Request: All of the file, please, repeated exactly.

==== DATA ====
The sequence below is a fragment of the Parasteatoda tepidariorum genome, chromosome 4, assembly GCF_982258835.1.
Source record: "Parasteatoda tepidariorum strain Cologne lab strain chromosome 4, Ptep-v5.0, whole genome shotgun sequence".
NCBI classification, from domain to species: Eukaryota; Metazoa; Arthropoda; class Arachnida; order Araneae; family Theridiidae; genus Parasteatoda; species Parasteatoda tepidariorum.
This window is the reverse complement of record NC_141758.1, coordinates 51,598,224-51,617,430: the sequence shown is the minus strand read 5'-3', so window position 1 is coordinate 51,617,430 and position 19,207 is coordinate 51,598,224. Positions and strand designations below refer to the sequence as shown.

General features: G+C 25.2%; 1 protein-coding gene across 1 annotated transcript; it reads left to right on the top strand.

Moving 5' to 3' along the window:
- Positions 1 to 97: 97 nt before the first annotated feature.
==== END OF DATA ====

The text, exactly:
The sequence below is a fragment of the Parasteatoda tepidariorum genome, chromosome 4, assembly GCF_982258835.1.
Source record: "Parasteatoda tepidariorum strain Cologne lab strain chromosome 4, Ptep-v5.0, whole genome shotgun sequence".
NCBI classification, from domain to species: Eukaryota; Metazoa; Arthropoda; class Arachnida; order Araneae; family Theridiidae; genus Parasteatoda; species Parasteatoda tepidariorum.
This window is the reverse complement of record NC_141758.1, coordinates 51,598,224-51,617,430: the sequence shown is the minus strand read 5'-3', so window position 1 is coordinate 51,617,430 and position 19,207 is coordinate 51,598,224. Positions and strand designations below refer to the sequence as shown.

General features: G+C 25.2%; 1 protein-coding gene across 1 annotated transcript; it reads left to right on the top strand.

Moving 5' to 3' along the window:
- Positions 1 to 97: 97 nt before the first annotated feature.